Rumsfeld, Bush and the Swedenborg conspiracy

I don’t recall anyone having commented on the most important aspect of Donald Rumsfeld’s thoughtful little pome, The Unknown, namely the omission of one important permutation:

I don’t recall anyone having commented on the most important aspect of Donald Rumsfeld’s thoughtful little pome, The Unknown, namely the omission of one important permutation:

knowns unknowns
There are known These are things that we know we know. We know there are some things
We do not know.
There are unknown The ones we don’t know
We don’t know.

This is, moreover, not just a one-off. Re Osama, Rumsfeld once said that he is “either alive and well or alive and not too well or not alive”, which is not quite the same thing, but you sense my needs and

My drift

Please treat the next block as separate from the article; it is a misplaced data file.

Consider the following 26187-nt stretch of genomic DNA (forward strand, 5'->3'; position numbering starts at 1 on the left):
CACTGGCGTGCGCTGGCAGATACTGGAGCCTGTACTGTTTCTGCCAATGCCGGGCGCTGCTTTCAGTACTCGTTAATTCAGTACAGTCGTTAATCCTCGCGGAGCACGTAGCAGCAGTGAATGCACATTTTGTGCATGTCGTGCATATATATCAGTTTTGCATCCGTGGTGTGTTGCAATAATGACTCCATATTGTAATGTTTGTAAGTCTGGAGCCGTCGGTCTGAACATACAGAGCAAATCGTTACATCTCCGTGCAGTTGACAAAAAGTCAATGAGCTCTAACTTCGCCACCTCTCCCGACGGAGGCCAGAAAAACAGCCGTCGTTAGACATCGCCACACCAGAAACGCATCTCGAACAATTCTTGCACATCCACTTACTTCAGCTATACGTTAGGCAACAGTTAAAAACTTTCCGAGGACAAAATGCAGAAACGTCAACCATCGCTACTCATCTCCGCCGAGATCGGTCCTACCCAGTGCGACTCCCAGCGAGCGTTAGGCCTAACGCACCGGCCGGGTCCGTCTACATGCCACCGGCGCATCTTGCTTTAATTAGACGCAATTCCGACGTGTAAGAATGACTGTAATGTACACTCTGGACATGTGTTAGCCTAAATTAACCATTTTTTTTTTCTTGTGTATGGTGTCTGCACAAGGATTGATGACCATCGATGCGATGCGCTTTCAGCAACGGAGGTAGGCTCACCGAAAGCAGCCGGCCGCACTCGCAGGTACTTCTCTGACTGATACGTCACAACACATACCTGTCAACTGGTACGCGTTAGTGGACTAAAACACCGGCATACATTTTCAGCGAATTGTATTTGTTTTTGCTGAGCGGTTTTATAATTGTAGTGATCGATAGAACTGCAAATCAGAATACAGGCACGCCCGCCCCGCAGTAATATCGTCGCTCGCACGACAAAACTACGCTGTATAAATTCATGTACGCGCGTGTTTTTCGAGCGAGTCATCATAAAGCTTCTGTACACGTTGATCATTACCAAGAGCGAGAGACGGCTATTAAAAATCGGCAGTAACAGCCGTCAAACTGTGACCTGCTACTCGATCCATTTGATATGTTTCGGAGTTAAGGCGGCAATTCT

As we know, George Bush, Swedenborgian professor of Hebrew at New York University, was the brother of Timothy Bush, the great-great-great-grandad of the incumbent president. Lars-Erik Wiberg, who attended the same church as MIT Swedenborgian geologians, Whitehead and Shrock, recalls Shrock describing knowledge in terms of Four Frames of Mind (caps probably Wiberg’s).

Since everything in the world is roped together by a series of Illuminated shaggy hound narratives, which stay well away from Mr Ockham’s Doggie Parlour, how is it that Mr Rumsfeld missed out on one of these frames? What is he trying to tell us?

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Comments

  1. I have no idea why Rummy would have left one of the cells empty, but I will say that I took a class in Knowledge Management Systems this semester, and KM consultants see that cell as their bread and butter.

    In their jargon it is called “tacit knowledge” and their job is to help you capture it, tame it, burn your brand onto its rump, and move it into the Known Knowns corral.

    (At which point you can fire the staff who knew things you didn’t know and move operations offshore to where people know only what you tell them to.)

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